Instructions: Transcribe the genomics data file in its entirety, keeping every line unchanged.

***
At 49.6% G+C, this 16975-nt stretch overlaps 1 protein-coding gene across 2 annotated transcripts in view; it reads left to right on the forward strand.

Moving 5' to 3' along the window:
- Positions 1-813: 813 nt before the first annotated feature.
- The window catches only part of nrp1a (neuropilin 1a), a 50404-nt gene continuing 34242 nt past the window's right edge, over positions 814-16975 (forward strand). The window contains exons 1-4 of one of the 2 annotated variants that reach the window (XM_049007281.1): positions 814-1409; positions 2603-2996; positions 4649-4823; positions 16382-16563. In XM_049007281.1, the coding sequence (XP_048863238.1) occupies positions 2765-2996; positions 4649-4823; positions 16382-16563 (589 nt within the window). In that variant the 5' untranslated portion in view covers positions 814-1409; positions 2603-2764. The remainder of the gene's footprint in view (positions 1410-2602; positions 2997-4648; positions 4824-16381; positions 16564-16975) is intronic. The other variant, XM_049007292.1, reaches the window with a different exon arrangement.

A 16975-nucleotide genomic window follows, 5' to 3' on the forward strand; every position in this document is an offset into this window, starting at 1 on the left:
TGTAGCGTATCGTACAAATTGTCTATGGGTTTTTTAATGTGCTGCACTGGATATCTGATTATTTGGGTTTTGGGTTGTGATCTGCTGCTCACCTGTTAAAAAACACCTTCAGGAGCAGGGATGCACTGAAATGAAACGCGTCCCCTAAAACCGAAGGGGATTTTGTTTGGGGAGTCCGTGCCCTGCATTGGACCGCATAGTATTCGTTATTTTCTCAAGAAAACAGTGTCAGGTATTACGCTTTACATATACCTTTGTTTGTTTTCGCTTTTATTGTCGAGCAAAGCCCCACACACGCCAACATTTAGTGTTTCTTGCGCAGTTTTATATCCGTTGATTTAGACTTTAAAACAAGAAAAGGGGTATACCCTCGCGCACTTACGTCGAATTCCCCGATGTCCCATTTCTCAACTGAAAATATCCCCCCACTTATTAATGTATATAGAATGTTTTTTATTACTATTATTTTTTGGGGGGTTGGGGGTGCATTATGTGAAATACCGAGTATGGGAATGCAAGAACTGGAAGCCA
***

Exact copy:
At 49.6% G+C, this 16975-nt stretch overlaps 1 protein-coding gene across 2 annotated transcripts in view; it reads left to right on the forward strand.

Moving 5' to 3' along the window:
- Positions 1-813: 813 nt before the first annotated feature.
- The window catches only part of nrp1a (neuropilin 1a), a 50404-nt gene continuing 34242 nt past the window's right edge, over positions 814-16975 (forward strand). The window contains exons 1-4 of one of the 2 annotated variants that reach the window (XM_049007281.1): positions 814-1409; positions 2603-2996; positions 4649-4823; positions 16382-16563. In XM_049007281.1, the coding sequence (XP_048863238.1) occupies positions 2765-2996; positions 4649-4823; positions 16382-16563 (589 nt within the window). In that variant the 5' untranslated portion in view covers positions 814-1409; positions 2603-2764. The remainder of the gene's footprint in view (positions 1410-2602; positions 2997-4648; positions 4824-16381; positions 16564-16975) is intronic. The other variant, XM_049007292.1, reaches the window with a different exon arrangement.

A 16975-nucleotide genomic window follows, 5' to 3' on the forward strand; every position in this document is an offset into this window, starting at 1 on the left:
TGTAGCGTATCGTACAAATTGTCTATGGGTTTTTTAATGTGCTGCACTGGATATCTGATTATTTGGGTTTTGGGTTGTGATCTGCTGCTCACCTGTTAAAAAACACCTTCAGGAGCAGGGATGCACTGAAATGAAACGCGTCCCCTAAAACCGAAGGGGATTTTGTTTGGGGAGTCCGTGCCCTGCATTGGACCGCATAGTATTCGTTATTTTCTCAAGAAAACAGTGTCAGGTATTACGCTTTACATATACCTTTGTTTGTTTTCGCTTTTATTGTCGAGCAAAGCCCCACACACGCCAACATTTAGTGTTTCTTGCGCAGTTTTATATCCGTTGATTTAGACTTTAAAACAAGAAAAGGGGTATACCCTCGCGCACTTACGTCGAATTCCCCGATGTCCCATTTCTCAACTGAAAATATCCCCCCACTTATTAATGTATATAGAATGTTTTTTATTACTATTATTTTTTGGGGGGTTGGGGGTGCATTATGTGAAATACCGAGTATGGGAATGCAAGAACTGGAAGCCA